More Proof: Facebook for the Rich, MySpace for the Poor

Oh how the mighty have fallen. The one time king of social networks, MySpace, now has the honor of being the site where the less affluent members of the online population stake their claims by way of bedazzled profiles overrun with auto-playing videos and songs. Meanwhile, the upscale, financially solvent users have moved on – and by moved on, we mean to Facebook, of course. At least those are the findings of the latest social networking study done by American consumer behavior analysis firm Nielsen Claritas.

By no means is this the first time that the demographics of today’s social networks have been scrutinized and analyzed by researchers, nor is it the first time that they’ve come to this same conclusion. Earlier this summer, for example, Anderson Analytics looked into this same topic, studying trends among social networking users on Facebook, MySpace, Twitter, and LinkedIn. They found that Facebook users tend to be better off financially, while MySpace users’ income was the lowest out of the four networks studied.

Those claims are now being further backed up by the Nielsen study, which, in addition to noting the financial discrepancies, also discovered that many social networking users tend to be urbanites, especially those engaged in blogging and tweeting.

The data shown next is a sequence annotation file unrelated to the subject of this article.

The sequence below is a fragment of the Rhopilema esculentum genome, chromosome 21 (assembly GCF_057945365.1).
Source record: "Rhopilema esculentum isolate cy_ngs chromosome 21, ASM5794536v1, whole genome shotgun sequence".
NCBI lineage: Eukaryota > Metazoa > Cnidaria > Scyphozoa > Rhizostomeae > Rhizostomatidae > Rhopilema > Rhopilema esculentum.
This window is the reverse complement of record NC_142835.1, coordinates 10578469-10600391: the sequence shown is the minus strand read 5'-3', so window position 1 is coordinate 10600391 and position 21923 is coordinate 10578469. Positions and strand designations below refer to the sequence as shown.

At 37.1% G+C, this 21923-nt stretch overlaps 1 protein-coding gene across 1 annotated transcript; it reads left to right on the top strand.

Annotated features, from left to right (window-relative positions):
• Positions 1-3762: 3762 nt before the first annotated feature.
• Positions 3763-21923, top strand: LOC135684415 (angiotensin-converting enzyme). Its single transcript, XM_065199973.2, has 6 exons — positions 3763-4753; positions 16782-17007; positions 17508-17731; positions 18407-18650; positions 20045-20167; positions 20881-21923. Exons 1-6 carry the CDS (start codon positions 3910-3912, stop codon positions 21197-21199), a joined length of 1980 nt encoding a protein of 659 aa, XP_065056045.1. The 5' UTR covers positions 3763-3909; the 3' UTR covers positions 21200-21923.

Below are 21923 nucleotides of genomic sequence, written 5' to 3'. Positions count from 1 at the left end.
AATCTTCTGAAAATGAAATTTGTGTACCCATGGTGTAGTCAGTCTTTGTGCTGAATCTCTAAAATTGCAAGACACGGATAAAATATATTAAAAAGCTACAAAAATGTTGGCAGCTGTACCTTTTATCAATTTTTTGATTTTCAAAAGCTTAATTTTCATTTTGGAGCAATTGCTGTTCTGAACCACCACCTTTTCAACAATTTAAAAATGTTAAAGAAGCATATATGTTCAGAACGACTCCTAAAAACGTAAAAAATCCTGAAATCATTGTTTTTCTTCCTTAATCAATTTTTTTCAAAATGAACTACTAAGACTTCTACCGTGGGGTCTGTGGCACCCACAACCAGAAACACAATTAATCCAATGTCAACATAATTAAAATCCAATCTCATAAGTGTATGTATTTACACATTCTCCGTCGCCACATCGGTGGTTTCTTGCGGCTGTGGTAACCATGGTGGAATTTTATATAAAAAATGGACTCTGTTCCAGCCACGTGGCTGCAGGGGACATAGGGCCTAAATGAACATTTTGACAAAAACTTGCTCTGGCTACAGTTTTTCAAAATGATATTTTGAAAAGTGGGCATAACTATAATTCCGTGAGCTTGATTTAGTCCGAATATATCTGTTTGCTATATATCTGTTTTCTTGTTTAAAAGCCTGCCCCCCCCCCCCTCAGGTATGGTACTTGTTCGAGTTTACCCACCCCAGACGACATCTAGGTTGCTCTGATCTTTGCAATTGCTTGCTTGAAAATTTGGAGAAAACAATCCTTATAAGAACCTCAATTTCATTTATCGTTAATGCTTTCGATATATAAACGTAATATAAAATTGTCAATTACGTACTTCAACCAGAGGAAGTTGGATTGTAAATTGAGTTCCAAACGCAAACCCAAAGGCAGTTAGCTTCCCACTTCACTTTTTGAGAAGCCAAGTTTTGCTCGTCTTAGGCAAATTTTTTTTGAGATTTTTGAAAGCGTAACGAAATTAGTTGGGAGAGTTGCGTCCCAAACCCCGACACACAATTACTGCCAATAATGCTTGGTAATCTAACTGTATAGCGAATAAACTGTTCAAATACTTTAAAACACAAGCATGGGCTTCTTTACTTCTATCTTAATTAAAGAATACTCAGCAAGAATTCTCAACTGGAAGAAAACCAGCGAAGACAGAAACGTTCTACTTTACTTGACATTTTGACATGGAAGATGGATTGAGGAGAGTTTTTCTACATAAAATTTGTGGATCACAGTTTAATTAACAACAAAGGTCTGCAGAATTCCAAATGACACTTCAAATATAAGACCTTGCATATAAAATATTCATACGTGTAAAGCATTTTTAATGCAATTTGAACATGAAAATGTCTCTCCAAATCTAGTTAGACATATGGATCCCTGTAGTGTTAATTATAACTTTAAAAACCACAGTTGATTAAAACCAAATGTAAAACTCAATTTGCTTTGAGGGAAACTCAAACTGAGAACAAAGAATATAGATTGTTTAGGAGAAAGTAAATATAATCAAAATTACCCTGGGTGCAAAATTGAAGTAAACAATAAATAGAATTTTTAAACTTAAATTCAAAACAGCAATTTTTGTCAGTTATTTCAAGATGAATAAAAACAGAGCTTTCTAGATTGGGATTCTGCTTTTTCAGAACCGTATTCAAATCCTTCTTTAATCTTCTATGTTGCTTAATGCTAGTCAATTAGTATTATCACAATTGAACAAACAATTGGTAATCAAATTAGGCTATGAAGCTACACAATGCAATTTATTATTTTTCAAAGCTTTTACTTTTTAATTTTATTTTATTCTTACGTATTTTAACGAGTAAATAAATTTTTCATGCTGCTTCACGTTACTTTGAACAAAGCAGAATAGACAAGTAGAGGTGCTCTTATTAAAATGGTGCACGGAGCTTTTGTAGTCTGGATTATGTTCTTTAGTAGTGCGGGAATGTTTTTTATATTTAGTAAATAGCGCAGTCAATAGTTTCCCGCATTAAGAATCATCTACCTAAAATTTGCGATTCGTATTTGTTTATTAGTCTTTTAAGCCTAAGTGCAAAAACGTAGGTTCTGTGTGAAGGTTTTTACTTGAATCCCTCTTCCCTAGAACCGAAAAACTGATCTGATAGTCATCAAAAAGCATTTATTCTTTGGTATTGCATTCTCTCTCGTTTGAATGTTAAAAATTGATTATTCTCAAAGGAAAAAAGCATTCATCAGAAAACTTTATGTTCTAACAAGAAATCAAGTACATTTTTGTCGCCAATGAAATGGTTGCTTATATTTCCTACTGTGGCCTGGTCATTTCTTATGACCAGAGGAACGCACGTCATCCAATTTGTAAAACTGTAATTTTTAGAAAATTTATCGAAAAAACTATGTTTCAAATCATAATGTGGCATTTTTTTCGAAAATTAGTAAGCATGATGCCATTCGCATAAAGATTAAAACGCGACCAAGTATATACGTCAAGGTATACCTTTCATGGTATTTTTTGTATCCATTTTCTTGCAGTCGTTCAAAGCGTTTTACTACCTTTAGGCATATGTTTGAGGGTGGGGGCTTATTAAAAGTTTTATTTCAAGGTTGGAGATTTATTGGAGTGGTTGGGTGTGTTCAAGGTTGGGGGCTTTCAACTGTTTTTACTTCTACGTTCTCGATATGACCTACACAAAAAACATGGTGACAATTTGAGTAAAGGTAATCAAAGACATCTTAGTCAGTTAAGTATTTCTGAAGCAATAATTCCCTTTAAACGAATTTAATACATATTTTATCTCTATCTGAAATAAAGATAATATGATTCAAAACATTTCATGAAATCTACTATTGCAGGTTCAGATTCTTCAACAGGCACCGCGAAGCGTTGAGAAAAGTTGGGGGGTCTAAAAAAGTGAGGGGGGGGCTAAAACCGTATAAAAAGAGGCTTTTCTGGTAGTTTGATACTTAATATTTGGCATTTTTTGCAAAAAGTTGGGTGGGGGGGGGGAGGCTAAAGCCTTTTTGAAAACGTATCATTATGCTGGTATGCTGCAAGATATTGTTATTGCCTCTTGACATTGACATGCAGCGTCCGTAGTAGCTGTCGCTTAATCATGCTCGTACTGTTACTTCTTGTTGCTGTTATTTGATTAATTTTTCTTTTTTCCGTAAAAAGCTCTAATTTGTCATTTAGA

The study examined seven of the most popular social networking and blogging sites including Facebook, MySpace, Blogger, Twitter, WordPress, ClassmatesOnline, and LinkedIn. Through the Claritas product, Nielsen segments their online panel of 200,000+ participants into demographically and behaviorally distinct groups which include everything from “Young Digerati” to “Heartlanders.” After doing so, they found a notable difference between the two top social networking sites, Facebook and MySpace.

According to the research, the top third of lifestyle segments relative to affluence (aka the “richest” users) are 25% more likely to use Facebook than those in the lower third. The bottom third segments related to affluence (aka the “poorest”) are 37% more likely to use MySpace. Also of note, Facebook users are more likely to use LinkedIn, a site for professional business networking, and again, another factor which points towards the differences in demographics between the two social networks.

Besides confirming the income discrepancies between MySpace and Facebook, Nielsen also discovered that those involved in blogging and tweeting tend to live in more urban areas such as New York, Los Angeles, San Francisco, and Chicago. The 12 “Urban” lifestyle groups tracked by the company are more likely to use Blogger, WordPress, and Twitter than the 22 “Town and Rural” segments. However, there was no mention of these groups being more affluent, just more urban.

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